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Bispecific anti-CD3 x anti-B7-H3 antibody mediates T cell cytotoxic ability to human melanoma in vitro and in vivo

  • Juan MaEmail author
  • Tengfei Shang
  • Pan Ma
  • Xin Sun
  • Jin Zhao
  • Ximing Sun
  • Man ZhangEmail author
PRECLINICAL STUDIES
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Summary

Inhibition of the B7-H3 immune checkpoint is reported to limit the tumor growth of B7-H3+ tumors. In this study, we demonstrated B7-H3 expression in human melanoma cells, including a primary culture and several cell lines. Furthermore, we investigated whether B7-H3 could serve as a target for T cell-mediated immunotherapy against melanoma. The cytotoxic capacity of activated T cells (ATCs) armed with an anti-CD3 x anti-B7-H3 bispecific antibody (B7-H3Bi-Ab) to melanoma cells was measured using a bioluminescent signal through a luciferase reporter on tumor cells. In contrast to unarmed ATCs, B7-H3Bi-Ab-armed ATCs exhibited increased cytotoxicity against melanoma cells at effector/target ratios from 1:1 to 20:1. Moreover, B7-H3Bi-Ab-armed ATCs secreted more interferin-gamma (IFN-γ), accompanied by higher levels of activating marker CD69 and CD25 expression. Infusion of B7-H3Bi-Ab-armed ATCs suppressed melanoma growth in a xenograft mouse model. Taken together, our results indicate that B7-H3Bi-Ab-armed ATCs may be a promising approach to immunotherapy for melanoma patients.

Keywords

Melanoma B7-H3 Bispecific antibody Immunotherapy 

Notes

Funding

This work is funded by grants from the National Nature Science Foundation of China (No.31400754) and Beijing Municipal Administration of Hospitals’ Ascent Plan (DFL20150701).

Compliance with ethical standards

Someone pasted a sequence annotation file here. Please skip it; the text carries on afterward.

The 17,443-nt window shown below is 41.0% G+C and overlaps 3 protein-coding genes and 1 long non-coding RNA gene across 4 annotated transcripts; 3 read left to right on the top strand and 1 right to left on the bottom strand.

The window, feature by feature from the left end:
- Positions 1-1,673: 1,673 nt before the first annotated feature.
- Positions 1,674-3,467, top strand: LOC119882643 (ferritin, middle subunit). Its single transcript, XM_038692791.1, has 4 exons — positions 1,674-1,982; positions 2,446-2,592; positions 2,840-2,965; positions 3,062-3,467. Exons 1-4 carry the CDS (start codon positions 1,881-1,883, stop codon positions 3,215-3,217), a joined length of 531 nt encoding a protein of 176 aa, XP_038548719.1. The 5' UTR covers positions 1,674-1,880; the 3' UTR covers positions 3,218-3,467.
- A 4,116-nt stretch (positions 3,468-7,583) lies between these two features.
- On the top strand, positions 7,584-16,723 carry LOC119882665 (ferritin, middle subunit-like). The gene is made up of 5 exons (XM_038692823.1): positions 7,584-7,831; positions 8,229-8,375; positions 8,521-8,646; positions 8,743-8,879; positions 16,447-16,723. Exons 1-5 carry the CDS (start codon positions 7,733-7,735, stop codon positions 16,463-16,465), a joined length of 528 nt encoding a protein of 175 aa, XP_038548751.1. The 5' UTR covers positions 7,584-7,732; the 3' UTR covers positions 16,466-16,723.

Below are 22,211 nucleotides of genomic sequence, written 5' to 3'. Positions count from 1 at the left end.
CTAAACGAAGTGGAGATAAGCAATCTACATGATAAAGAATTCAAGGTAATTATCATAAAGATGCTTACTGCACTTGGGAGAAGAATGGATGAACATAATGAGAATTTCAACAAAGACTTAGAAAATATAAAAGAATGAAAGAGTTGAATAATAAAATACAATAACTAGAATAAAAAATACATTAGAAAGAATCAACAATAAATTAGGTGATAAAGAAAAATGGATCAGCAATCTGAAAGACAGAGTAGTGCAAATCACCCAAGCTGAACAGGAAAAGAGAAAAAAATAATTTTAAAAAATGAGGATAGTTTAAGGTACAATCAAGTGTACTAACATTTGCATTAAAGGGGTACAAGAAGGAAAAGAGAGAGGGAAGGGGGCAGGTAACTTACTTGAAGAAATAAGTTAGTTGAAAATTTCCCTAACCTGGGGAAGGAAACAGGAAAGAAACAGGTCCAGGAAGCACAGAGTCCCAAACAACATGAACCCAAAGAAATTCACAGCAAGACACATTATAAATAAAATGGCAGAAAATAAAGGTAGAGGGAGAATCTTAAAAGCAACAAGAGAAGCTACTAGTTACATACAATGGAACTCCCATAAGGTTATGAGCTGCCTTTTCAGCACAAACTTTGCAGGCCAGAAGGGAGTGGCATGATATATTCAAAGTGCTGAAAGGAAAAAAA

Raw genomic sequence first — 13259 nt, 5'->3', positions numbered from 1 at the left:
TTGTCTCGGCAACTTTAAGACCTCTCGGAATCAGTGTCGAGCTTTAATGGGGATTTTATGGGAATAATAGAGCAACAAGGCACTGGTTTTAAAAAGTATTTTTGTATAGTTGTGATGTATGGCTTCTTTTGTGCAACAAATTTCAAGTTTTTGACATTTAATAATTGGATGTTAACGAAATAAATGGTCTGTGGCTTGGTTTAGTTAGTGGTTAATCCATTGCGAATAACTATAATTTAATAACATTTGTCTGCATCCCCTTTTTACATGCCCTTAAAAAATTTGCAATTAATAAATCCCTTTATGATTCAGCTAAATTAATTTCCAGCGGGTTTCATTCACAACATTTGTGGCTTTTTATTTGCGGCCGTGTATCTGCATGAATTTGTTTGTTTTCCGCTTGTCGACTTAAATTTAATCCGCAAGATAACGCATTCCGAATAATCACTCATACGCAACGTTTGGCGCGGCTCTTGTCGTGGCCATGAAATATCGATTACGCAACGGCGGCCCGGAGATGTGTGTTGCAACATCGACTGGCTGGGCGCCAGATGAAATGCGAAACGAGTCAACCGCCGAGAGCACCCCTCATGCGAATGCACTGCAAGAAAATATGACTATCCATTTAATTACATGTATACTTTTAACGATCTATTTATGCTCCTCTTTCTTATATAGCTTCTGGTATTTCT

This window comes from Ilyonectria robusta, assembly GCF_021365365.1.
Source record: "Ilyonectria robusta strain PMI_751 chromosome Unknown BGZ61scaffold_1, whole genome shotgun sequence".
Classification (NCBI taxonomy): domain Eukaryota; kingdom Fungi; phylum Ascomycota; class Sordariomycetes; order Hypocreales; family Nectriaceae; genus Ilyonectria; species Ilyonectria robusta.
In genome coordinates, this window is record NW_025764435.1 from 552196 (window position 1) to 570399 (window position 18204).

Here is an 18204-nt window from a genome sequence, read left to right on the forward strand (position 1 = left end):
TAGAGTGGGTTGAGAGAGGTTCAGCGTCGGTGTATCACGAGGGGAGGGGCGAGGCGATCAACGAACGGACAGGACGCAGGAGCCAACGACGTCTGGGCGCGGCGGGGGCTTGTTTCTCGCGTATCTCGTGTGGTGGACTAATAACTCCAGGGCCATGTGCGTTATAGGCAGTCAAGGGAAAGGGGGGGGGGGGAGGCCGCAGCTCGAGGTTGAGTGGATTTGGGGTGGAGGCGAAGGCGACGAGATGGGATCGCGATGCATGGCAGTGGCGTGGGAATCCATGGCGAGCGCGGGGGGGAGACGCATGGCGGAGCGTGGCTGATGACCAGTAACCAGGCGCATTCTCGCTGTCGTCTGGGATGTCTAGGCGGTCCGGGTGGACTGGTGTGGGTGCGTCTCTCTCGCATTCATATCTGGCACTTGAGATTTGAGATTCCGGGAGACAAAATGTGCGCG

Conflicts of interest

Juan Ma, Tengfei Shang, Pan Ma, Xin Sun, Jin Zhao, Ximing Sun, and Man Zhang declare that they have no conflicts of interest.

Ethical approval

All procedures performed in the studies involving human participants were in accordance with the ethical standards of the institutional and/or national research committee. The animal study complied with the Guide for the Care and Use of Laboratory Animals of the Ministry of Health, and the protocol was approved by the Ethics Committee of Beijing Shijitan Hospital of Capital Medical University.

Informed consent

Informed consent was obtained from all individual participants included in the study.

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Copyright information

© Springer Science+Business Media, LLC, part of Springer Nature 2019

Authors and Affiliations

  1. 1.Clinical Laboratory Medicine, Beijing Shijitan HospitalCapital Medical UniversityBeijingChina
  2. 2.Clinical Laboratory MedicinePeking University Ninth School of Clinical MedicineBeijingChina
  3. 3.Beijing Key Laboratory of Urinary Cellular Molecular DiagnosticsBeijingChina
  4. 4.Medical Experimental CentreChina Academy of Chinese Medical SciencesBeijingChina
  5. 5.Key Laboratory of Protein and Peptide Pharmaceuticals, Institute of BiophysicsChinese Academy of SciencesBeijingChina

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